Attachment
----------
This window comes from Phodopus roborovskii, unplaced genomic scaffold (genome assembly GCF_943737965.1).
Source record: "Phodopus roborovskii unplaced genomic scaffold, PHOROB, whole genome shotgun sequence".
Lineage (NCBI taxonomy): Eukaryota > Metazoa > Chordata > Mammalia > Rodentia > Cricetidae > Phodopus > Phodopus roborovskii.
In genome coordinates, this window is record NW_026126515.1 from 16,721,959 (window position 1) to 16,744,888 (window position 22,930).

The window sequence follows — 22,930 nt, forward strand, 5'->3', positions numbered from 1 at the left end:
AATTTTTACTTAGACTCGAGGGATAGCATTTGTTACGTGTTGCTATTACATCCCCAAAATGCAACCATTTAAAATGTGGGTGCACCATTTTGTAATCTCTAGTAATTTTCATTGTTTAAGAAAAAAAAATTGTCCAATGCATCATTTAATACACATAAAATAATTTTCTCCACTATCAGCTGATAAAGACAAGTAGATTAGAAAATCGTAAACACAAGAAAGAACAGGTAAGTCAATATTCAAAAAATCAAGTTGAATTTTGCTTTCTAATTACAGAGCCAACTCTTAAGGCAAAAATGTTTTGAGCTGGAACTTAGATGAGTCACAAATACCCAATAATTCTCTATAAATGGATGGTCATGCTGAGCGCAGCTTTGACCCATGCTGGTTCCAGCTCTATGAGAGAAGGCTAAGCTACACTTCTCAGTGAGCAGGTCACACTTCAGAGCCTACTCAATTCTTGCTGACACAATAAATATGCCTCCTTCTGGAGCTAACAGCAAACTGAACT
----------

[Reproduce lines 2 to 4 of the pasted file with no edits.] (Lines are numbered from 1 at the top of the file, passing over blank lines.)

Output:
Source record: "Phodopus roborovskii unplaced genomic scaffold, PHOROB, whole genome shotgun sequence".
Lineage (NCBI taxonomy): Eukaryota > Metazoa > Chordata > Mammalia > Rodentia > Cricetidae > Phodopus > Phodopus roborovskii.
In genome coordinates, this window is record NW_026126515.1 from 16,721,959 (window position 1) to 16,744,888 (window position 22,930).